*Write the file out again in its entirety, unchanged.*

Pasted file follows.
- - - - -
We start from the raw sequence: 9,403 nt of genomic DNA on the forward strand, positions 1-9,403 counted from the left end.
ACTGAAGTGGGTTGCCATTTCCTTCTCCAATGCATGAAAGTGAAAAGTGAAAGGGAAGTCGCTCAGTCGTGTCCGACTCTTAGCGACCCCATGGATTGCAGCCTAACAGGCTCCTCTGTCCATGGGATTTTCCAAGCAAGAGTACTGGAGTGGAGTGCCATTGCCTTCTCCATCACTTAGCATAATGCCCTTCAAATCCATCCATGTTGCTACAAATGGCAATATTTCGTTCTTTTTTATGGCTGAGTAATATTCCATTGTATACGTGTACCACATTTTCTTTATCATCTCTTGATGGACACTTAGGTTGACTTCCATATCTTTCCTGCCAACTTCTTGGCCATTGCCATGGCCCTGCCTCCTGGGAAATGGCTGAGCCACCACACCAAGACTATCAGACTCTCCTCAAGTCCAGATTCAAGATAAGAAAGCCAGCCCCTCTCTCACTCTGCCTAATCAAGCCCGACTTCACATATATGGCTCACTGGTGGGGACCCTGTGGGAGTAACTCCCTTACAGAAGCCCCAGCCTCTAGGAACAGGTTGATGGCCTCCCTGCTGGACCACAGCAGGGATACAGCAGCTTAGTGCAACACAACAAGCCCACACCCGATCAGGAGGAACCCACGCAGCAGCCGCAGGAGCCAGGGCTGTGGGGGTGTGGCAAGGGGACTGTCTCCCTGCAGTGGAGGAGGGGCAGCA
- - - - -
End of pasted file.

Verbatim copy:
We start from the raw sequence: 9,403 nt of genomic DNA on the forward strand, positions 1-9,403 counted from the left end.
ACTGAAGTGGGTTGCCATTTCCTTCTCCAATGCATGAAAGTGAAAAGTGAAAGGGAAGTCGCTCAGTCGTGTCCGACTCTTAGCGACCCCATGGATTGCAGCCTAACAGGCTCCTCTGTCCATGGGATTTTCCAAGCAAGAGTACTGGAGTGGAGTGCCATTGCCTTCTCCATCACTTAGCATAATGCCCTTCAAATCCATCCATGTTGCTACAAATGGCAATATTTCGTTCTTTTTTATGGCTGAGTAATATTCCATTGTATACGTGTACCACATTTTCTTTATCATCTCTTGATGGACACTTAGGTTGACTTCCATATCTTTCCTGCCAACTTCTTGGCCATTGCCATGGCCCTGCCTCCTGGGAAATGGCTGAGCCACCACACCAAGACTATCAGACTCTCCTCAAGTCCAGATTCAAGATAAGAAAGCCAGCCCCTCTCTCACTCTGCCTAATCAAGCCCGACTTCACATATATGGCTCACTGGTGGGGACCCTGTGGGAGTAACTCCCTTACAGAAGCCCCAGCCTCTAGGAACAGGTTGATGGCCTCCCTGCTGGACCACAGCAGGGATACAGCAGCTTAGTGCAACACAACAAGCCCACACCCGATCAGGAGGAACCCACGCAGCAGCCGCAGGAGCCAGGGCTGTGGGGGTGTGGCAAGGGGACTGTCTCCCTGCAGTGGAGGAGGGGCAGCA